Source: FT © The Financial Times Ltd 2011

Last updated: September 15, 2011 7:01 pm
By Edwin Heathcote

For a long time the world’s attention has been focused on the seemingly unstoppable growth of the megacities – cities in which the population exceeds 10m. Their sheer mass seems to attract headlines by a kind of gravity, like black holes; they suck in reporters and urbanists, but they throw out beams of incredible statistics.

There are facts and figures about unbelievable densities, horrific crime rates, seemingly insurmountable problems of education, health, coping with ageing, employment and industry and, of course, about the environment: about how to make such places – almost incomprehensible in scale – sustainable.

Mumbai, Beijing, Istanbul, Tokyo, Mexico City, Cairo – even the old-school megacity pioneers London and New York – are the subject of endless meditations on the future of the city. But, despite their size, the real, phenomenal growth in world cities is happening outside these famous, historic – almost romantic – centres, in the second-tier cities of Asia that can seem to spring up overnight.

Earlier this year I ascended the 100 storeys or so of Guangzhou International Finance Centre – the tallest building ever built by a British architect, Wilkinson Eyre. It is an elegant, streamlined cigar of a building. From the top you could see perhaps four or five miles in every direction before the yellowish industrial smog swallowed up the horizon. The young architect showing me around said that when construction on the tower started a couple of years ago virtually nothing was there, it was all farmland, there was no city to see from the site.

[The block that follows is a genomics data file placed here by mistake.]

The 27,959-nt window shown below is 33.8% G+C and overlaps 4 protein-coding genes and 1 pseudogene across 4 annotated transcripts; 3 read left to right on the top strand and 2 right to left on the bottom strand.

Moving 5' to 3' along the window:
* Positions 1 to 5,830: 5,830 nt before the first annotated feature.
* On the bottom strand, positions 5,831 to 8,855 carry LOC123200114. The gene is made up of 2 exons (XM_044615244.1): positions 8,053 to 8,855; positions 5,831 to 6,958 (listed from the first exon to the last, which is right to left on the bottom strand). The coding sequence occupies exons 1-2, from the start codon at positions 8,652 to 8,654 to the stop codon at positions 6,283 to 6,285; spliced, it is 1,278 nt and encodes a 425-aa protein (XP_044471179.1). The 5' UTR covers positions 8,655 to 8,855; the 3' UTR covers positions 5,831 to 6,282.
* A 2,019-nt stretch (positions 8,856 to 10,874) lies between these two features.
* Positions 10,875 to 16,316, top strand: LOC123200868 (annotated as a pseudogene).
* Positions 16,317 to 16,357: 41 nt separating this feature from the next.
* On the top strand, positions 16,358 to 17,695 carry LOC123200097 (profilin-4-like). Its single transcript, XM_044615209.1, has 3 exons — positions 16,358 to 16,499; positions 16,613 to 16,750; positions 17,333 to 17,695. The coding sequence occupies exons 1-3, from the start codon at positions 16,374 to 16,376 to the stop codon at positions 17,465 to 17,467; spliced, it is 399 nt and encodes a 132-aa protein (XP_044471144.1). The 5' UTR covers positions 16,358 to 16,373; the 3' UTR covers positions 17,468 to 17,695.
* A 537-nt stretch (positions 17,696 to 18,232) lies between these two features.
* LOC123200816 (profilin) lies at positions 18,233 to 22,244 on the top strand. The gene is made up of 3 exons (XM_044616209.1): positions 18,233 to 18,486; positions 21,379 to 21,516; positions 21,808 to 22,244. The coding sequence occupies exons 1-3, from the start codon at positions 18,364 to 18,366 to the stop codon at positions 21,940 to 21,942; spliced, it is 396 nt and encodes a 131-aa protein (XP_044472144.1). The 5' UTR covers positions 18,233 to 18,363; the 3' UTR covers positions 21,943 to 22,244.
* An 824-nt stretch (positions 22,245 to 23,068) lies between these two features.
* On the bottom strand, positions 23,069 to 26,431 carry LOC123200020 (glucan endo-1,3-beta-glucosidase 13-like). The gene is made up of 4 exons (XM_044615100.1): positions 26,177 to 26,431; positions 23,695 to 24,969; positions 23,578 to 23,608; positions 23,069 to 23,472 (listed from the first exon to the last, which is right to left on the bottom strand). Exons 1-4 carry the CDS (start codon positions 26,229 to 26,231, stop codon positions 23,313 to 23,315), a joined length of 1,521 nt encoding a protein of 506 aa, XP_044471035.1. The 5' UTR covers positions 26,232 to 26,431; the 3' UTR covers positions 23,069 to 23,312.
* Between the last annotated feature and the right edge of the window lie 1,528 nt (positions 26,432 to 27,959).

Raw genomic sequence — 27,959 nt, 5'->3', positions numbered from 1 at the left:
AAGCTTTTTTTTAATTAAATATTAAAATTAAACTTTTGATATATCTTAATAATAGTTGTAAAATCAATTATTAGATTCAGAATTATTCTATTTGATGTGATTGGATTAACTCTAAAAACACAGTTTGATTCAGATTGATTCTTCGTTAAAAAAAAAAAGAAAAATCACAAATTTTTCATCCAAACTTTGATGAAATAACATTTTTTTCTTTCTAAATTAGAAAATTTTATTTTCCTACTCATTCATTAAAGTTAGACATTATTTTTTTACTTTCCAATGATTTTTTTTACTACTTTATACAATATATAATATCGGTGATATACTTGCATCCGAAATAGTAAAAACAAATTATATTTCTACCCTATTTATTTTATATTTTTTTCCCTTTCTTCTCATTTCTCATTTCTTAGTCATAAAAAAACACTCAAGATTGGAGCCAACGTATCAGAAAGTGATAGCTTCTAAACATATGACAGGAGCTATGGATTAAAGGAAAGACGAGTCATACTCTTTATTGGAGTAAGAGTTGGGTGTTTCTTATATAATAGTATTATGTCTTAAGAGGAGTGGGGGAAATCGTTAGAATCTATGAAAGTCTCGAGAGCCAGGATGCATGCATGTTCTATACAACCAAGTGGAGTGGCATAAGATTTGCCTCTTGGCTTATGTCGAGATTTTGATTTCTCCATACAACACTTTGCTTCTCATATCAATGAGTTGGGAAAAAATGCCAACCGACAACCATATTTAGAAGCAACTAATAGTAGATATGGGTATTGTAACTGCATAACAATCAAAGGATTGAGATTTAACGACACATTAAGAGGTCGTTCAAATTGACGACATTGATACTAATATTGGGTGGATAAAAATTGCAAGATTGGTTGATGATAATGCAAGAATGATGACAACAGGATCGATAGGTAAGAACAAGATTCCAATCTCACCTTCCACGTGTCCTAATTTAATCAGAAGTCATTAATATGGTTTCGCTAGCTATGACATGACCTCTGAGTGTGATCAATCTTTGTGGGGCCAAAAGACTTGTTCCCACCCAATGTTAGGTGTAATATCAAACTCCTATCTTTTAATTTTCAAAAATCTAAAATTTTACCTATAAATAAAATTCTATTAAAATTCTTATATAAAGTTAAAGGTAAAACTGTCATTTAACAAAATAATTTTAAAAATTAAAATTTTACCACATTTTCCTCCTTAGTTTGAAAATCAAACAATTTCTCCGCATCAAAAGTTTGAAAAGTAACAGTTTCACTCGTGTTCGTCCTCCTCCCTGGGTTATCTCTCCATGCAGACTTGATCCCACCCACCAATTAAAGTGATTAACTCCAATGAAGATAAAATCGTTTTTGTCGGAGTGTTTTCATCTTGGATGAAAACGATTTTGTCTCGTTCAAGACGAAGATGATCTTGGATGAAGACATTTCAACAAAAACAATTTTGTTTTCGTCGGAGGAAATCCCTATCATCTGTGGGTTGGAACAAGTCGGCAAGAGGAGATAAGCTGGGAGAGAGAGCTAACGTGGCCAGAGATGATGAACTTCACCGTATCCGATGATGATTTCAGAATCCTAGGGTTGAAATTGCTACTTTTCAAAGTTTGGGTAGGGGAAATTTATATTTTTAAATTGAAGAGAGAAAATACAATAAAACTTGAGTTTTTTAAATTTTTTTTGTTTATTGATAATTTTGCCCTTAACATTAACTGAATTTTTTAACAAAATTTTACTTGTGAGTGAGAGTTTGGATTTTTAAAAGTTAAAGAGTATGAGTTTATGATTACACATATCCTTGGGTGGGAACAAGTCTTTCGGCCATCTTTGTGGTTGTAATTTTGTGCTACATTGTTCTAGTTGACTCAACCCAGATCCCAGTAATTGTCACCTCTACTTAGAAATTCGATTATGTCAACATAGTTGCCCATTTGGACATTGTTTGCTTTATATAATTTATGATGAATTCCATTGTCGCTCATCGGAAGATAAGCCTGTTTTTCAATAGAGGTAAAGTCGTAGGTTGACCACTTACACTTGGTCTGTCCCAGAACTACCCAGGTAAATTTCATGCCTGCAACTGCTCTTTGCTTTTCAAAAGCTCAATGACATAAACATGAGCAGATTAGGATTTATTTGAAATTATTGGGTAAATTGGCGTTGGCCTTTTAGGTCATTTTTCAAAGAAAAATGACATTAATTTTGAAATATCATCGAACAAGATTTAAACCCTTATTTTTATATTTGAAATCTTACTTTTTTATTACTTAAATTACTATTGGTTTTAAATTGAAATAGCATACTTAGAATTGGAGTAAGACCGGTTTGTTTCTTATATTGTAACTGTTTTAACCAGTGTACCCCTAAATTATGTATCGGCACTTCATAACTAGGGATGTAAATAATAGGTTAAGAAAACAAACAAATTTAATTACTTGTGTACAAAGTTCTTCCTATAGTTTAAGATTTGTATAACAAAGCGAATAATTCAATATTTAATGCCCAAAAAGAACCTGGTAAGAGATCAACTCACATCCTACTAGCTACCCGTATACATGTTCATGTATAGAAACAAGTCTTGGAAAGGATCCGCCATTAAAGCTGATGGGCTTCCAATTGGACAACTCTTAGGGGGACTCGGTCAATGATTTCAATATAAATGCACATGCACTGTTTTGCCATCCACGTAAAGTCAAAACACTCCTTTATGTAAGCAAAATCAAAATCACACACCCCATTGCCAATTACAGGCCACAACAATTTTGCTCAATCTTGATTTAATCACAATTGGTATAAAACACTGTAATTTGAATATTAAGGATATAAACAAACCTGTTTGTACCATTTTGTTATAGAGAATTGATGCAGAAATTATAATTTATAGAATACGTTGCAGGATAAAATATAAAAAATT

Guangzhou has exploded – the same goes for Wuhan, Chengdu, Shenzhen and dozens of others. But these are not cities growing through informal settlements at their edges, haphazardly; they are ruthlessly planned. A McKinsey report published in March this year predicted that, in 2025, 100 of the world’s 600 top cities will be new entries from China.

It is calculated that 40 per cent of global growth over the next 15 years will come from 400 midsize cities, many of which we will never have heard of. That growth equates to more than that predicted for all the world’s developed economies and the megacities of the emerging markets (including São Paulo, Mumbai, Shanghai and the others) together.

The top five fastest growing cities in the world are all in Asia – and they may come as quite a surprise: Beihai (China), Ghaziabad (India), Sana’a (Yemen), Surat (India again) and, despite everything, Kabul. Somehow business will need to reorientate itself towards these exploding cities and their vast opportunities.

The Chinese government has long realised that its extraordinary industrial boom is not only attracting former agricultural workers from the country to these new midsize cities but that it is creating a new bourgeoisie, a business class of entrepreneurs and managers.

This emerging and increasingly wealthy middle class is exactly where China has decided to invest. It has realised that they will begin to demand the infrastructure of bourgeois city life, from education, healthcare and public transport to leisure facilities, shopping and parks. And China’s notably top-down planning system allows the creation of these at a stroke. Huge, almost unimaginable infrastructure projects are being put in place not only in the big centres, in Beijing, Shanghai and Hong Kong, but in these secondary cities.